Procurement should be swiping right for Social Enterprise to create broader outcomes. It’s not the easiest change to make, but it’s a vital one for the future.
Doing things in new ways can be awkward. It’s like dating, there is nervous tension about expectations versus reality and how you will be perceived. Will you be able to “sell” your positive traits well? Will the other person measure up to your idea of success? Do you split the bill or pay for the whole thing? All of the rules from your last relationship have gone out the window – this is new territory.
In New Zealand, the Government has recently changed the procurement rules by shifting the focus towards ‘Broader Outcomes‘.
“Broader outcomes are the secondary benefits that are generated by the way a good, service or works is produced or delivered. These outcomes can be social, environmental, cultural or economic benefits, and will deliver long-term public value for New Zealand.
Broader outcomes require you to consider not only the whole-of-life cost of the procurement, but also the costs and benefits to society, the environment and the economy”New Zealand Government Procurement Rules
There is no longer a focus on value for money, which is sometimes treated by some as getting the lowest price. The focus is on public value which is multifaceted.
What Else is New?
There have been other subtle changes to the Procurement Rules which have removed barriers whether they were real or perceived. The direction is set, the path has been cleared and now we must dust off our dating profiles and learn to do business in different ways.
We must actively seek commercial outcomes that derive social impact. This is not to say that was not in the consciousness before, but it was not quite as front of mind as it is now.
Challenges of Putting Yourself Out There
This welcomed change brings about some challenges. There are varying degrees of experience and knowledge of working in a more agile or lean manner within procurement ecosystem. Applying new ways of working to the core machinery of Government can be even more challenging.
While the appetite is there, it can take some time to grease the entire wheel to move. There are many sectors and government agencies where these types of models and ways of approaching procurement have been around for eons.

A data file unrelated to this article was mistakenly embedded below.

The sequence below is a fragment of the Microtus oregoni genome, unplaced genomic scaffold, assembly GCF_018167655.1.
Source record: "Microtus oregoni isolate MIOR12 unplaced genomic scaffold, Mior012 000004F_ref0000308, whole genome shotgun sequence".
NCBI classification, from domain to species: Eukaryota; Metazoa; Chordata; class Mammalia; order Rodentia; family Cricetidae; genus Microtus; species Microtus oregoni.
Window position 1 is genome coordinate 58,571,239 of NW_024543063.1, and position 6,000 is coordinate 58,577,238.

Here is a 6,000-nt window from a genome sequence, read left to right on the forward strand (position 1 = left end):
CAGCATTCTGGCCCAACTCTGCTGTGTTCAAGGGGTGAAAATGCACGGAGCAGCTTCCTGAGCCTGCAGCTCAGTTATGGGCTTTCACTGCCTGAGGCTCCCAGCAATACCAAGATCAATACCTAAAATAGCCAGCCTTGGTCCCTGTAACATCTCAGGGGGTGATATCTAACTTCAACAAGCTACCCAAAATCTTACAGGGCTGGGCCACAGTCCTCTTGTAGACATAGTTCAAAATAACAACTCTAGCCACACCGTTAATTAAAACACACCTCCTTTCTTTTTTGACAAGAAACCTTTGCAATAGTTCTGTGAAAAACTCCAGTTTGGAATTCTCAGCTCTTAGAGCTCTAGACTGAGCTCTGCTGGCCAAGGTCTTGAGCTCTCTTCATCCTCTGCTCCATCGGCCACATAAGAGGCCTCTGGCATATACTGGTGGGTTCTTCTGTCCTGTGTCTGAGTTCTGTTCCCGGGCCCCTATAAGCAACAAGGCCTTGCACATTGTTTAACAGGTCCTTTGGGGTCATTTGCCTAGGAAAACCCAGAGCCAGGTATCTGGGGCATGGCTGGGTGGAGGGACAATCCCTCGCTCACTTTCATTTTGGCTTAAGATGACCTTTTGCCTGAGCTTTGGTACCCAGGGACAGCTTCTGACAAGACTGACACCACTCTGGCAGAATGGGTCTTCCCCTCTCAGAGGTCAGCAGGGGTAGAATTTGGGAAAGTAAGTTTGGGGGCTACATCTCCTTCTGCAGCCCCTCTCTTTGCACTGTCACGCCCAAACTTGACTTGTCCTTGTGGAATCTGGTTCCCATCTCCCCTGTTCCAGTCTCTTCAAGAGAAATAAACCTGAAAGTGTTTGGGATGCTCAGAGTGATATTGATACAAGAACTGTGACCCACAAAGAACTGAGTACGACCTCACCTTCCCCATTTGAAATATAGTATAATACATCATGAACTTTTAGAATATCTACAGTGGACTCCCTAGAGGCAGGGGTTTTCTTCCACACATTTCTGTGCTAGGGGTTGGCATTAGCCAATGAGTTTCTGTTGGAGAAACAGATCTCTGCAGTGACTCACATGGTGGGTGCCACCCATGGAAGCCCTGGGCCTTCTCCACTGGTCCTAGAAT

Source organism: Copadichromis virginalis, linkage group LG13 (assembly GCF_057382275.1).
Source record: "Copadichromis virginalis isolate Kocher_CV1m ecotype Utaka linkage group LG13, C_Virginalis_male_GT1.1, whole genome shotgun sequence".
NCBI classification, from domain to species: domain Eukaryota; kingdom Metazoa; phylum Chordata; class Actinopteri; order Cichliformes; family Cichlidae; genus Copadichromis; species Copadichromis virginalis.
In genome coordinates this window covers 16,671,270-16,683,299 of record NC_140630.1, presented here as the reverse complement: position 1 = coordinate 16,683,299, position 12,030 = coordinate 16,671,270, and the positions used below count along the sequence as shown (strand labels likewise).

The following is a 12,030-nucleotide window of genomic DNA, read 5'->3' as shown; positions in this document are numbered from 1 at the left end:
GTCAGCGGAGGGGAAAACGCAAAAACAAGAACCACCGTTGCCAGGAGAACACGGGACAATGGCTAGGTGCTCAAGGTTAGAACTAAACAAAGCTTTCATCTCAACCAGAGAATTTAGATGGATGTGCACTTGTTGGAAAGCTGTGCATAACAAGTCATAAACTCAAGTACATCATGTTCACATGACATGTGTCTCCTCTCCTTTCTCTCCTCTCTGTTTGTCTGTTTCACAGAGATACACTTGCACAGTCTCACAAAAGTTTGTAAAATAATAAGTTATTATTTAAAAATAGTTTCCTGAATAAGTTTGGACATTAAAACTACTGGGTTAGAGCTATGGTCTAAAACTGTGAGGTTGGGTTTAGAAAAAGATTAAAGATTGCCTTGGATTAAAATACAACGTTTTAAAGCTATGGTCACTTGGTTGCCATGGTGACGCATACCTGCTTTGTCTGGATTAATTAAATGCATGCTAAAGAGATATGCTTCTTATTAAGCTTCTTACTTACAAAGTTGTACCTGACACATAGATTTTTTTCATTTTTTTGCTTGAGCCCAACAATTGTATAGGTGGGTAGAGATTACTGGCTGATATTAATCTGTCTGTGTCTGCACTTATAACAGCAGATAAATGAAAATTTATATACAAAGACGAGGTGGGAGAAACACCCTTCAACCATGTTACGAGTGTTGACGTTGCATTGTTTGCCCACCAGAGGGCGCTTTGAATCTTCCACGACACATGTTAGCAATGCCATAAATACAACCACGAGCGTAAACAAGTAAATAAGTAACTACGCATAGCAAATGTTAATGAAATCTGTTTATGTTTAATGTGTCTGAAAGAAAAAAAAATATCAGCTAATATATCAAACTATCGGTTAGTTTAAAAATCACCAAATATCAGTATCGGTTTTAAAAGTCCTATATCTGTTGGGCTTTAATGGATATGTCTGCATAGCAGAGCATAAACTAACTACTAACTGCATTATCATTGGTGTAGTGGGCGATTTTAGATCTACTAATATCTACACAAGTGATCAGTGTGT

It’s about bringing together the case studies of what has worked well and applying them more liberally to other opportunities.
Procurement functions can feel pulled, with one foot stuck in the traditional process driven tendering world and the other foot in the new procurement world. The new world focuses on early engagement and co-designing solutions more than ever before.
In the new world, procurement adds value at the beginning of the process and through effective contract and supplier relationship management. Procurement is not the process, in fact this will be largely automated in the not so distant future.
The new world suits the smaller businesses, the start up’s, the social enterprises as it makes Government more easily accessible.
Who are we Swiping Right for?
There has been a marked increase in interest in social enterprise or purpose driven businesses. This does not mean discriminating for these types of businesses but rather, deliberately bringing them on the journey or slicing up parts of projects that may be better delivered by these types of businesses.
It’s about giving them a voice at the concept stage or joining them up with other larger businesses who can bring in the big guns and who are sometimes better placed to take on larger risk.
The Awkward Social Enterprise Disco
Generically speaking the large buyer (particularly government) can look at start-up’s or small businesses with a high degree of risk and uncertainty.
- Can they met all of our requirements?
- Can they grow to meet the evolving capacity demands that successful projects often breed?
The smaller supply side of the fence often look at government as impossible to break in to, focused on lengthy tenders, slow to move and offer contracts that require extreme liability stances or loaded risk that shifts the balance towards the supplier. A small start up or social enterprise, for example, might not have the knowledge to begin to deal with our often seemingly fixed ways of working.
The movement is happening, here is what I see:
- Agencies working together
- Buyer and supply side meeting and connecting
- Different sectors of the supply side engaging to work together
- More and more green lights everywhere: internal buyers, management, stakeholders, suppliers and the rules are more supportive
- Procurement functions are helping to facilitate the gap by connecting supply markets and private sector with internal buyers
- Procurement functions are working with the internal buyers by showing different ways of managing the process, e.g. co-design, agile, sprints, early supply market engagement.
- Starting small, not tackling the significant contracts first.
Because we should, because it’s the right thing to do and because spending the same dollar twice by making an impact and providing tangible social good with taxpayers’ money. Just. Makes. Sense.